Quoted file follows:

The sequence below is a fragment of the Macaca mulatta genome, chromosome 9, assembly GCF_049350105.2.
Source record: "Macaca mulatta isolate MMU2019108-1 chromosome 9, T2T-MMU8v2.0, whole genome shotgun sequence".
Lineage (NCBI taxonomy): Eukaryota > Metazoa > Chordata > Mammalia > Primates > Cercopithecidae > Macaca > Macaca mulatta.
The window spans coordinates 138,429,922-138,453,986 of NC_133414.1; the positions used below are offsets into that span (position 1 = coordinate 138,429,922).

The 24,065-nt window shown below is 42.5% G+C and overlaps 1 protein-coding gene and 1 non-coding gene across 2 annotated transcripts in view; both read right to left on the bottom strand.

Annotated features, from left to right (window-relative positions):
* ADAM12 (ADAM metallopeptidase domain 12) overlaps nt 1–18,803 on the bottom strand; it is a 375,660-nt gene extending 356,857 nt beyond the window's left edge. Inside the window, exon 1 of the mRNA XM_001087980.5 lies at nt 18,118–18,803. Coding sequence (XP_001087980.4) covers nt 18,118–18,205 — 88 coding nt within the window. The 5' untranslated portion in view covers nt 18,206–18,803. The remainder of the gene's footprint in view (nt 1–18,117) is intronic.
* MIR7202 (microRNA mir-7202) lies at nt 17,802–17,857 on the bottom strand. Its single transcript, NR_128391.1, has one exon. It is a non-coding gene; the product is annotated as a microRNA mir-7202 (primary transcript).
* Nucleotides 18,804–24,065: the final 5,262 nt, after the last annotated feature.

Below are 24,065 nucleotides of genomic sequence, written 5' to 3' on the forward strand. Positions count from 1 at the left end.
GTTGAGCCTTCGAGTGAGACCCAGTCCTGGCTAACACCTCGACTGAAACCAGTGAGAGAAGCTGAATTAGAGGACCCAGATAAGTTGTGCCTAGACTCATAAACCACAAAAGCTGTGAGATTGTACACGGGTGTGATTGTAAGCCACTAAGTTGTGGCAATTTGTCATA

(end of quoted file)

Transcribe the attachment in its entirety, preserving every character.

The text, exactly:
The sequence below is a fragment of the Macaca mulatta genome, chromosome 9, assembly GCF_049350105.2.
Source record: "Macaca mulatta isolate MMU2019108-1 chromosome 9, T2T-MMU8v2.0, whole genome shotgun sequence".
Lineage (NCBI taxonomy): Eukaryota > Metazoa > Chordata > Mammalia > Primates > Cercopithecidae > Macaca > Macaca mulatta.
The window spans coordinates 138,429,922-138,453,986 of NC_133414.1; the positions used below are offsets into that span (position 1 = coordinate 138,429,922).

The 24,065-nt window shown below is 42.5% G+C and overlaps 1 protein-coding gene and 1 non-coding gene across 2 annotated transcripts in view; both read right to left on the bottom strand.

Annotated features, from left to right (window-relative positions):
* ADAM12 (ADAM metallopeptidase domain 12) overlaps nt 1–18,803 on the bottom strand; it is a 375,660-nt gene extending 356,857 nt beyond the window's left edge. Inside the window, exon 1 of the mRNA XM_001087980.5 lies at nt 18,118–18,803. Coding sequence (XP_001087980.4) covers nt 18,118–18,205 — 88 coding nt within the window. The 5' untranslated portion in view covers nt 18,206–18,803. The remainder of the gene's footprint in view (nt 1–18,117) is intronic.
* MIR7202 (microRNA mir-7202) lies at nt 17,802–17,857 on the bottom strand. Its single transcript, NR_128391.1, has one exon. It is a non-coding gene; the product is annotated as a microRNA mir-7202 (primary transcript).
* Nucleotides 18,804–24,065: the final 5,262 nt, after the last annotated feature.

Below are 24,065 nucleotides of genomic sequence, written 5' to 3' on the forward strand. Positions count from 1 at the left end.
GTTGAGCCTTCGAGTGAGACCCAGTCCTGGCTAACACCTCGACTGAAACCAGTGAGAGAAGCTGAATTAGAGGACCCAGATAAGTTGTGCCTAGACTCATAAACCACAAAAGCTGTGAGATTGTACACGGGTGTGATTGTAAGCCACTAAGTTGTGGCAATTTGTCATA